Preparing Students for The Real World Through Experiential Learning
Experiential learning is a broad category that encompasses a range of learning activities from internships to consulting projects to student-run ventures. It is considered more holistic than classroom-only instruction and helps bridge the gap between what the students learn passively and the actual job expectations that students encounter when they enter the working world.
Student team consulting is a valuable form of experiential learning suited for undergraduate and graduate students at or near the completion of their academic careers. Experiential student team consulting (known as field work) is faculty-guided and involves an actual client and a real issue/situation (versus a hypothetical case). Much like a professional consultant, the student team needs to understand the issues facing the client, devise a contract with the client, and then execute the contract. From the client perspective, the company essentially follows the same process that they would use when hiring an outside consultant, except that the consultants are students.
Specifically, the methodology used in experiential student team consulting is called problem-based learning (PBL).[i] What better way to prepare students for the “real world” than to have them engaged in a consulting process? As noted by Peterson, when discussing PBL (p. 632):
…in the workplace, problems are ill structured, ambiguous, messy, complex, and most often do not have one correct answer that can be found at the end of the book in the answer key…. These types of problems provide a powerful learning opportunity…. This new learning paradigm also makes the learning process messy…. No longer is the path to success clear. This paradigm requires that the students first identify what the real problem is, next identify what they know and need to know, and then identify viable solutions through both creative and critical thinking.[ii]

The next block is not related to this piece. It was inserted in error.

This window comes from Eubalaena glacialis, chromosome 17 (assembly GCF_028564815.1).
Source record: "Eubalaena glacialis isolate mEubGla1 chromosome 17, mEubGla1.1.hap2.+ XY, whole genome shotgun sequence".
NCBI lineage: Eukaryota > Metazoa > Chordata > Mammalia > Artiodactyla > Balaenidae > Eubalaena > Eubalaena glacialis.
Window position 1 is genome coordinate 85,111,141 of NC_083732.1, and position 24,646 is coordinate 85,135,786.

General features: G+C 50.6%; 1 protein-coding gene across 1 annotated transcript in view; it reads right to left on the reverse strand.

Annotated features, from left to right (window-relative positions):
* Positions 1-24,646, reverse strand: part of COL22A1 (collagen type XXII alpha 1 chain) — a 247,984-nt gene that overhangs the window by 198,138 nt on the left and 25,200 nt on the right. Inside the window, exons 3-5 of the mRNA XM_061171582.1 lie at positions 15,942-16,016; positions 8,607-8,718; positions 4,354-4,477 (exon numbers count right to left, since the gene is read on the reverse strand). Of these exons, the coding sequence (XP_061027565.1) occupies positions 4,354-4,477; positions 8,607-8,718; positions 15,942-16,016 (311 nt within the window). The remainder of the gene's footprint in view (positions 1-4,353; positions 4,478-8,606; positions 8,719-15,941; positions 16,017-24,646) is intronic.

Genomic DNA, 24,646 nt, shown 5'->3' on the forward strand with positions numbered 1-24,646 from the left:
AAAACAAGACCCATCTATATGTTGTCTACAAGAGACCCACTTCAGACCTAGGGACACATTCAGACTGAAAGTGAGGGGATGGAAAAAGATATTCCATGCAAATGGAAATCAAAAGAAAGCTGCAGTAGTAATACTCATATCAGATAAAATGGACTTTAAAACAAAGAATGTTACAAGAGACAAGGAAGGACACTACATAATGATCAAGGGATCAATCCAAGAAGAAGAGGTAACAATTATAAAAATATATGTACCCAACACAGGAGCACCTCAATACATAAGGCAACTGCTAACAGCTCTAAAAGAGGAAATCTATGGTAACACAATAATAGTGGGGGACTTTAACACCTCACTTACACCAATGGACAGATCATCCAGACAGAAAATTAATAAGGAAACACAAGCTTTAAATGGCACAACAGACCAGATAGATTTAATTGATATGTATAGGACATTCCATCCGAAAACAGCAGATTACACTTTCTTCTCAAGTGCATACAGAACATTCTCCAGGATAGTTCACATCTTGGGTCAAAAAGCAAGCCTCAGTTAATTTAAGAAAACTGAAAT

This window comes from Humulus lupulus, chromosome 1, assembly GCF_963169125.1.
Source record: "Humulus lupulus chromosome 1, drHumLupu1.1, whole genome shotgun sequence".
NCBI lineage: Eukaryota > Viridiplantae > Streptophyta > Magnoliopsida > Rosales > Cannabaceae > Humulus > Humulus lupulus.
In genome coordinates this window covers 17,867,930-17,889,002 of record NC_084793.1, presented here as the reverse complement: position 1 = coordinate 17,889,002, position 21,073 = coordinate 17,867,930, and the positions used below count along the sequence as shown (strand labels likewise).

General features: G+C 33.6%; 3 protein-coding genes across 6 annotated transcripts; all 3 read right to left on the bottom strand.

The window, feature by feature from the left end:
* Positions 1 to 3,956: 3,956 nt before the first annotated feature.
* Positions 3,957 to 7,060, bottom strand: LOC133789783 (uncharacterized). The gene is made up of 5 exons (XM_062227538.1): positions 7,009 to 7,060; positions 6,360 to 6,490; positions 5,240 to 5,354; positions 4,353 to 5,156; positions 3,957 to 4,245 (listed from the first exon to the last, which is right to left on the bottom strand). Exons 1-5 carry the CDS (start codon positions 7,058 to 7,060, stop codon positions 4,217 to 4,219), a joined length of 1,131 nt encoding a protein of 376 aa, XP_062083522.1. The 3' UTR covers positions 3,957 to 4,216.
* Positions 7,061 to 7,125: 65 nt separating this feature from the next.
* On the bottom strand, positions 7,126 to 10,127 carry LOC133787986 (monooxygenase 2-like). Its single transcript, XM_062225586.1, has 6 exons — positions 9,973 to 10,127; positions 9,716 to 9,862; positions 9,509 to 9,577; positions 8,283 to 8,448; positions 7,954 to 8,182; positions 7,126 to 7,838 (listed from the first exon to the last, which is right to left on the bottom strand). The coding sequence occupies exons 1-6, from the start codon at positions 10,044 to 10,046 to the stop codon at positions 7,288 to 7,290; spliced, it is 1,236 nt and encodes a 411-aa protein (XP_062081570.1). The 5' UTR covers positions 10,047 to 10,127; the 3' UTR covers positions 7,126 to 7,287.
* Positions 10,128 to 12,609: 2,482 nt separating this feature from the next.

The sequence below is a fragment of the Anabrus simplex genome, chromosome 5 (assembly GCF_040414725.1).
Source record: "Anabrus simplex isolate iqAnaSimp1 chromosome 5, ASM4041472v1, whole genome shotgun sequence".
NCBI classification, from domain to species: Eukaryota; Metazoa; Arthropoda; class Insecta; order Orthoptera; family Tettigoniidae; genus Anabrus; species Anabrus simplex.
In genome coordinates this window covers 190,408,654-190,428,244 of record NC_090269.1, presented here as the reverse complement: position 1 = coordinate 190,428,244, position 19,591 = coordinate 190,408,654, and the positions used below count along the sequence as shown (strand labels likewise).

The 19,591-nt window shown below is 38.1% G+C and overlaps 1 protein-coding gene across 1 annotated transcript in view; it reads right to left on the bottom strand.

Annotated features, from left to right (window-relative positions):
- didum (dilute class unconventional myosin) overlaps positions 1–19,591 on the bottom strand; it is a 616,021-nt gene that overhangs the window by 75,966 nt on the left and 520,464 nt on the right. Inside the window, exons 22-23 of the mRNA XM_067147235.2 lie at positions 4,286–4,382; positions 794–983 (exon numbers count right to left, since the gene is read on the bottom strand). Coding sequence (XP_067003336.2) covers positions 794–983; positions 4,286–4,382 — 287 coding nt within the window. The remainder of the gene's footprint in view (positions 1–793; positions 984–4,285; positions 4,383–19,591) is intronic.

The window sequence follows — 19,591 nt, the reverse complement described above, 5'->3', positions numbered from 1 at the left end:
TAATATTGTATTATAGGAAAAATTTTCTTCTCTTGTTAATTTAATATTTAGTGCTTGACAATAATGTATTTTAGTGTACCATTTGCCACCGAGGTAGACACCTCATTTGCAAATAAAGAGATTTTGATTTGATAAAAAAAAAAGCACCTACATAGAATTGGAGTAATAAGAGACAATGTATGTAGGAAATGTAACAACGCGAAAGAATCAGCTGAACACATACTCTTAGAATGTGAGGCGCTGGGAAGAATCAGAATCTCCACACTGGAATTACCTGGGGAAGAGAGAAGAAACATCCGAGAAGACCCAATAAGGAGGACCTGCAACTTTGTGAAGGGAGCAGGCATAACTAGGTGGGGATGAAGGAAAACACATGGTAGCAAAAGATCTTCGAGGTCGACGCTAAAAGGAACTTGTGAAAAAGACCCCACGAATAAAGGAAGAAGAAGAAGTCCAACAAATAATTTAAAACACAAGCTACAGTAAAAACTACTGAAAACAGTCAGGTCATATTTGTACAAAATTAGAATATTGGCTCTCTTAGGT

Further, in consulting projects, students often discover that their client’s business decisions are not always made on a rational basis and instead, find an emotional justification. Part of the reason is that the client may rely on “gut instincts” to make decisions. While it is true that some business decisions get made with limited analysis and, at times, these decisions can turn out to be fine. However, the opposite is also true and then the student may find it very difficult to track the process in which a decision was made. This can cause an information gap due to incomplete or inaccurate reporting by the client. This can be a common problem in management, and the student team consulting process gives a good introduction to this issue, and practice in dealing with it once the students leave academia for the workforce.
While conducting fieldwork, the students learn how to operate under a certain level of ambiguity. Since fieldwork involves an actual client and a real-life experience, the situation will likely be fluid and information may change over the course of the consulting assignment. Therefore, fieldwork requires an integrated, holistic approach that examines the issues from different business perspectives, as well as from different functional disciplines. Students learn that there can be multiple solutions, and understand when to change their mindset from one of inquiry, i.e., questioning the pros and cons of multiple approaches, to one of advocacy, i.e., picking one approach from the range of alternatives and then making a strong case for that choice.
Students will be challenged to not only discover information about a particular issue but in many cases, they need to determine if this issue is important at all. Because of this inherent need to ask good questions, students’ research should include synthesizing materials from a wide variety of sources. Through the learning techniques utilized in the student consulting process, students learn important business concepts, how companies function, and how methods of inquiry help clarify complex business situations.[iii] Stepping into an unknown situation and, in a short period of time, be able to analyze it and make solid, documented recommendations is a valuable skill.
The educational process should be much more than memorizing a set of facts and figures. It is about lifelong learning, and equipping the student with the skills to handle ambiguous situations. Fieldwork does just that. Student team consulting is simply one of the best ways to develop our future leaders.
[i] Brownell, J., & Jameson, D. A. (2004). Problem-based learning in graduate management education: An integrative model and interdisciplinary application. Journal of Management Education, 28(5), 558–577.
[ii] Peterson, T. O. (2004). So you’re thinking of trying problem-based learning?: Three critical success factors for implementation. Journal of Management Education, 28(5), 630–647.